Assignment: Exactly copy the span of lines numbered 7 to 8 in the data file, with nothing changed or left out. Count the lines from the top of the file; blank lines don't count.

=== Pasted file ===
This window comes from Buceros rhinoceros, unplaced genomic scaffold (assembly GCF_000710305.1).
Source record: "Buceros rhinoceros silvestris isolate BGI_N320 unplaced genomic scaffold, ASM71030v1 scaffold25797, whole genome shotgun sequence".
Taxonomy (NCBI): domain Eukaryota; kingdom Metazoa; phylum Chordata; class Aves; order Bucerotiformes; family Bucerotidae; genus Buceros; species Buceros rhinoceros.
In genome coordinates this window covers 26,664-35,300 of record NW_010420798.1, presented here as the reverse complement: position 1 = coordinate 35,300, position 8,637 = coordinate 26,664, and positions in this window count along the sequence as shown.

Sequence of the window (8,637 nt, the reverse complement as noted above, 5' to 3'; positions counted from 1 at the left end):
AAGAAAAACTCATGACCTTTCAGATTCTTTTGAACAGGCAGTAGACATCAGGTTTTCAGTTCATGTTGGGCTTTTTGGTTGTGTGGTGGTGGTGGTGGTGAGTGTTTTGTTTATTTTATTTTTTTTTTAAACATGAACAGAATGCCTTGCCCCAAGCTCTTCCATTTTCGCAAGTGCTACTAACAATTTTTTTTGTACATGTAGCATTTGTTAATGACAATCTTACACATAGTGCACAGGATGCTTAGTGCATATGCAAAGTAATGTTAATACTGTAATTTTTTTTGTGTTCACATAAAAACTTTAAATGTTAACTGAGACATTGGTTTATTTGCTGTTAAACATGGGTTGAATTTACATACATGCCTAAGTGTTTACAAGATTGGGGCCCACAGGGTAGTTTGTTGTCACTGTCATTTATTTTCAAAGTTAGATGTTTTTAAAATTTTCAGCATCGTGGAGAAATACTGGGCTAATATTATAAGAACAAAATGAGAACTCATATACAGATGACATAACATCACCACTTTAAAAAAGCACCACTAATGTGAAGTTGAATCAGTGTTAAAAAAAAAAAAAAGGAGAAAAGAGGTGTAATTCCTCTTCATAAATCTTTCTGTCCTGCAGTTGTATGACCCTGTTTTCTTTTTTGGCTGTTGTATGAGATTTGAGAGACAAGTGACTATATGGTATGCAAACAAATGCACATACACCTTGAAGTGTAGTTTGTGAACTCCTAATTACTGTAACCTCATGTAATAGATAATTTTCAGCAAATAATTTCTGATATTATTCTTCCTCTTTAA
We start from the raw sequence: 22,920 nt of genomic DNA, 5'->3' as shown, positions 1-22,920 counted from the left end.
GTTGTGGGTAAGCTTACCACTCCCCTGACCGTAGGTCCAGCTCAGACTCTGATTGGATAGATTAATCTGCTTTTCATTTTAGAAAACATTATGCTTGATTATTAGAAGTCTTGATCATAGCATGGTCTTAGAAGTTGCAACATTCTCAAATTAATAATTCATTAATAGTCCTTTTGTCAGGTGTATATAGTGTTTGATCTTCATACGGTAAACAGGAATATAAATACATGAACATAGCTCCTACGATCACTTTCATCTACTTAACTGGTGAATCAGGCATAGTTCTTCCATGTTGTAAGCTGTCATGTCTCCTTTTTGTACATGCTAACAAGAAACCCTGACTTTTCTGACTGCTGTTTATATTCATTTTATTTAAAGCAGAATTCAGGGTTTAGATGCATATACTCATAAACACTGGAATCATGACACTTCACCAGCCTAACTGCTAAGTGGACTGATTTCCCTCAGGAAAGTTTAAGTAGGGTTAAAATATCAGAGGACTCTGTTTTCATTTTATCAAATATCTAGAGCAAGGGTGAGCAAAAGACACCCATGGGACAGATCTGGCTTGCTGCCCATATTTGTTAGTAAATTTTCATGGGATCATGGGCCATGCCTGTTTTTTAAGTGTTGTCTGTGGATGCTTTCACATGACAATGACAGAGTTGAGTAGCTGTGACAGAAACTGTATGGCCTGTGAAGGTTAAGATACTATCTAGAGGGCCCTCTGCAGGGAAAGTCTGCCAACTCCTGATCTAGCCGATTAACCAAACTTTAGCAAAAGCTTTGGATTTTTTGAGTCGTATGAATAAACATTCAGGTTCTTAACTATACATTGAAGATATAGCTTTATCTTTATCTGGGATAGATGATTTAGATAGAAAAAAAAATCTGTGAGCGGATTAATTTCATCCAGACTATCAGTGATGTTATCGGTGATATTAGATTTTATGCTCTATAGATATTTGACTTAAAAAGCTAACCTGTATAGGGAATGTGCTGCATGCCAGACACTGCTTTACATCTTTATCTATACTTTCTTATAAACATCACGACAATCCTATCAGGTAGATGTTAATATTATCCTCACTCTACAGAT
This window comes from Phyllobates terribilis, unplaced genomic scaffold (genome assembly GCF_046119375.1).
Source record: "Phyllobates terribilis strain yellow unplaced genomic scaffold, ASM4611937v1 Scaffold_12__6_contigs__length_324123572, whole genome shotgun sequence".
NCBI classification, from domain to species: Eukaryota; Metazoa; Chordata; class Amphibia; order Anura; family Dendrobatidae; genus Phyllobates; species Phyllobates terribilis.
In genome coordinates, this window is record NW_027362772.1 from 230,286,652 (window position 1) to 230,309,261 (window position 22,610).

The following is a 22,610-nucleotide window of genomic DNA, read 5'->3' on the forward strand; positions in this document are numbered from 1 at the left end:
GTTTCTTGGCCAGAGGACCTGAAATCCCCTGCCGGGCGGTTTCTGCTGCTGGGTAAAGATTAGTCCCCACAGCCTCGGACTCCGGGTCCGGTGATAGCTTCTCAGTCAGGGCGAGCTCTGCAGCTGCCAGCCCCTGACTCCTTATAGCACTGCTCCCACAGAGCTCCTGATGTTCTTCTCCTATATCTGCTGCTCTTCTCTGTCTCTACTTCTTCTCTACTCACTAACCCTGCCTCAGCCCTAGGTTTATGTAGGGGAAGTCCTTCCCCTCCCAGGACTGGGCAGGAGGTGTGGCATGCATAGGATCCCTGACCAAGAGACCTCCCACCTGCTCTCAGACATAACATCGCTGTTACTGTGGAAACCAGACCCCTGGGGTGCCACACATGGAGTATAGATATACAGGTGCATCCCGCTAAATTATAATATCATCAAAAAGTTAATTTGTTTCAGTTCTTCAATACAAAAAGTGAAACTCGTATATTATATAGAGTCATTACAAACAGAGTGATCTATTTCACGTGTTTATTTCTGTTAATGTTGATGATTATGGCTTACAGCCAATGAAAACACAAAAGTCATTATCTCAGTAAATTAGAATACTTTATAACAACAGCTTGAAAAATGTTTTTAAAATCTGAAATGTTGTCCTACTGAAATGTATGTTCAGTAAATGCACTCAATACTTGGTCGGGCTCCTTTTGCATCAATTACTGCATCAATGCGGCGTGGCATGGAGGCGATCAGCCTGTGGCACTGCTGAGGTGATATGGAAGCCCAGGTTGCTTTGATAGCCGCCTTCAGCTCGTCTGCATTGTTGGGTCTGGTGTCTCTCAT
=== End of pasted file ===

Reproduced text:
We start from the raw sequence: 22,920 nt of genomic DNA, 5'->3' as shown, positions 1-22,920 counted from the left end.
GTTGTGGGTAAGCTTACCACTCCCCTGACCGTAGGTCCAGCTCAGACTCTGATTGGATAGATTAATCTGCTTTTCATTTTAGAAAACATTATGCTTGATTATTAGAAGTCTTGATCATAGCATGGTCTTAGAAGTTGCAACATTCTCAAATTAATAATTCATTAATAGTCCTTTTGTCAGGTGTATATAGTGTTTGATCTTCATACGGTAAACAGGAATATAAATACATGAACATAGCTCCTACGATCACTTTCATCTACTTAACTGGTGAATCAGGCATAGTTCTTCCATGTTGTAAGCTGTCATGTCTCCTTTTTGTACATGCTAACAAGAAACCCTGACTTTTCTGACTGCTGTTTATATTCATTTTATTTAAAGCAGAATTCAGGGTTTAGATGCATATACTCATAAACACTGGAATCATGACACTTCACCAGCCTAACTGCTAAGTGGACTGATTTCCCTCAGGAAAGTTTAAGTAGGGTTAAAATATCAGAGGACTCTGTTTTCATTTTATCAAATATCTAGAGCAAGGGTGAGCAAAAGACACCCATGGGACAGATCTGGCTTGCTGCCCATATTTGTTAGTAAATTTTCATGGGATCATGGGCCATGCCTGTTTTTTAAGTGTTGTCTGTGGATGCTTTCACATGACAATGACAGAGTTGAGTAGCTGTGACAGAAACTGTATGGCCTGTGAAGGTTAAGATACTATCTAGAGGGCCCTCTGCAGGGAAAGTCTGCCAACTCCTGATCTAGCCGATTAACCAAACTTTAGCAAAAGCTTTGGATTTTTTGAGTCGTATGAATAAACATTCAGGTTCTTAACTATACATTGAAGATATAGCTTTATCTTTATCTGGGATAGATGATTTAGATAGAAAAAAAAATCTGTGAGCGGATTAATTTCATCCAGACTATCAGTGATGTTATCGGTGATATTAGATTTTATGCTCTATAGATATTTGACTTAAAAAGCTAACCTGTATAGGGAATGTGCTGCATGCCAGACACTGCTTTACATCTTTATCTATACTTTCTTATAAACATCACGACAATCCTATCAGGTAGATGTTAATATTATCCTCACTCTACAGAT